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John Boyd Jr. spokesman for black farmers rights

Posted: June 7 2020

There were nearly a million black farmers in 1920. Why have they disappeared?

"The number of black farmers in America peaked in 1920, when there were 949,889. Today, of the country’s 3.4 million total farmers, only 1.3%, or 45,508, are black, according to new figures from the US Department of Agriculture released [April 2019]. They own a mere 0.52% of America’s farmland. By comparison, 95% of US farmers are white."

This article, published in The Guardian April 29, 2019 and written by Summer Sewell, shares the history of the land and the story of the life of John Boyd Jr., victor of the first-ever discrimination law suit against the USDA in 1997.

"The successful investigation on Boyd’s behalf prompted other black farmers to come forward with their stories, and in 1995 Boyd founded the National Black Farmers Association (NBFA) after meeting with many black farmers and hearing similar USDA experiences."

Inequality ensues today:

"The NBFA grant recipient Michael Coleman, 25, runs 14 head of cattle in Mississippi and majors in animal science at Alcorn State University, a historically black school.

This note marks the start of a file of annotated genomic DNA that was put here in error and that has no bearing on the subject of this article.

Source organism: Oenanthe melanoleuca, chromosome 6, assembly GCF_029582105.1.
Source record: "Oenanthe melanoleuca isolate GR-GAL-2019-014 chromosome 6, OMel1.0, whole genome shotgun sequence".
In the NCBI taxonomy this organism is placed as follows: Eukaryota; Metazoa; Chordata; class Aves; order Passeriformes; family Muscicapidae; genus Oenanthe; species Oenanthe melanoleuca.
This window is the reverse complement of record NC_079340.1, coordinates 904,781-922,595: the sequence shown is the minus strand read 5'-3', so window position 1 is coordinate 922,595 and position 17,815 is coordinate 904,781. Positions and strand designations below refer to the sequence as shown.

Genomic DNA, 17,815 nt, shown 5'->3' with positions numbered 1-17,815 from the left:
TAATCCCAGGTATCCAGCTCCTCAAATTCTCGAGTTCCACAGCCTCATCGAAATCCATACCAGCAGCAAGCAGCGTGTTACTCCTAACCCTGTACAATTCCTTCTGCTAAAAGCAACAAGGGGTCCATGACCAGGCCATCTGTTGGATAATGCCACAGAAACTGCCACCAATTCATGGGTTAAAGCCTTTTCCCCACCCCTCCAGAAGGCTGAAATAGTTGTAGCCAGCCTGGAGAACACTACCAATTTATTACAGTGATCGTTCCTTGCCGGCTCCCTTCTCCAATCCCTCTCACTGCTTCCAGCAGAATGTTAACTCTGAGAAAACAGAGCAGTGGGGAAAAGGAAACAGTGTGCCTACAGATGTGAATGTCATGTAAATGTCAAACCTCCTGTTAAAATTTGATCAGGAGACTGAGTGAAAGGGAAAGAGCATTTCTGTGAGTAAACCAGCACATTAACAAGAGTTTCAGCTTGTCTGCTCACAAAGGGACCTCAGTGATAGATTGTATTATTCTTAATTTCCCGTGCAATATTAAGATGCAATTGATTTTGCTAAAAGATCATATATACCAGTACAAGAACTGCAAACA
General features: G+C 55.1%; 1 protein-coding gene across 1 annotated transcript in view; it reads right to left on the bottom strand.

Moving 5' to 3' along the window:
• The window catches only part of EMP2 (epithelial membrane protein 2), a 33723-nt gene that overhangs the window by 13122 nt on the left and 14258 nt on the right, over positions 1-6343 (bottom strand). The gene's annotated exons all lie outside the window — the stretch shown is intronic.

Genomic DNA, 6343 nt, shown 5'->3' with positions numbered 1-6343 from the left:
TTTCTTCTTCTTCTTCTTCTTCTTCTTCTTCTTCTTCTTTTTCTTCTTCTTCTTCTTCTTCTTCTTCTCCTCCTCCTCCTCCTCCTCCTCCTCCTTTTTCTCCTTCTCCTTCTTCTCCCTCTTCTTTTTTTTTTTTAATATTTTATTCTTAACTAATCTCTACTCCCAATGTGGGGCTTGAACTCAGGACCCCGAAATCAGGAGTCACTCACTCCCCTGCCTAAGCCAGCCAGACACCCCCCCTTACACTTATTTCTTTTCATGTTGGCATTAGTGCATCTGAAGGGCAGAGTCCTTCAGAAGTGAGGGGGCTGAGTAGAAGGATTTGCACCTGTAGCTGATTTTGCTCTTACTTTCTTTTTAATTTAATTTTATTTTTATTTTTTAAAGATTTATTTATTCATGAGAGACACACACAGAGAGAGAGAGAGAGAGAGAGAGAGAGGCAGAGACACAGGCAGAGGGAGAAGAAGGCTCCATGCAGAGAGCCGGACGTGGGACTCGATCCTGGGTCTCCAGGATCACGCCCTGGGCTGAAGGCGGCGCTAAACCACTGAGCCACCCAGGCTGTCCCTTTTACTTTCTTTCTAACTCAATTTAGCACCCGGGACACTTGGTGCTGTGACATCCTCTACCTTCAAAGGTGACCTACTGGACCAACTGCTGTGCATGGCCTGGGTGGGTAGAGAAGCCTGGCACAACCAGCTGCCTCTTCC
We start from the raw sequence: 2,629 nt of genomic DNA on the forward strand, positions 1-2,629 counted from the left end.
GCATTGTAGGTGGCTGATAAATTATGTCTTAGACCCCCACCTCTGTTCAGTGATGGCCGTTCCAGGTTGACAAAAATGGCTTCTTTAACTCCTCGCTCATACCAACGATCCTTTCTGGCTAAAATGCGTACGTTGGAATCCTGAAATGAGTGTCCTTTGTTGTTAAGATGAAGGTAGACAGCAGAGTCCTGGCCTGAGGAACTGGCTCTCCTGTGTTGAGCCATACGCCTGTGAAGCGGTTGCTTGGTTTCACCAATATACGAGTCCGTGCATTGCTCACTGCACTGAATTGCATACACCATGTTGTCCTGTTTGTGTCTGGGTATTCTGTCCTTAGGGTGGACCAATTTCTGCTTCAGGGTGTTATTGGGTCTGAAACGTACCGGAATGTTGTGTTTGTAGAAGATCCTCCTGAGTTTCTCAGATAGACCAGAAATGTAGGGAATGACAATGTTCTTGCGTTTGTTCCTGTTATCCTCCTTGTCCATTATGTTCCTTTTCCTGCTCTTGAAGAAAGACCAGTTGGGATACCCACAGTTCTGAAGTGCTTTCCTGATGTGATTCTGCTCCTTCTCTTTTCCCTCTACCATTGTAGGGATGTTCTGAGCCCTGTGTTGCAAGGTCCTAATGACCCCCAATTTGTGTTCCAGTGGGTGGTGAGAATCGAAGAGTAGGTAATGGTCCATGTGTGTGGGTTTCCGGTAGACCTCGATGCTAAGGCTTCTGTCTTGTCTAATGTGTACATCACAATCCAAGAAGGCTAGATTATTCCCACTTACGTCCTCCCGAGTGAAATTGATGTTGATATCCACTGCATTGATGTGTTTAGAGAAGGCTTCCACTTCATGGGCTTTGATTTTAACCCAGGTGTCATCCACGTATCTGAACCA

"These white cattle farmers are so much ahead of us it’s like we’re playing catch-up. They already know how to get the grant money, they already have old money,” Coleman says. “I mean, my dad was a sharecropper who worked 40 years in a factory 12 hours a day. Growing up, my father didn’t know about these programs.”
Nearly half of all black-owned farms are cattle operations, but with so few black farmers overall, the crowds at livestock markets are mostly white. “I haven’t been called out my name,” he says, using slang for a racial slur, “but I’m not too sure how they treat or price the animals once they figure out you’re a black farmer,” Coleman says."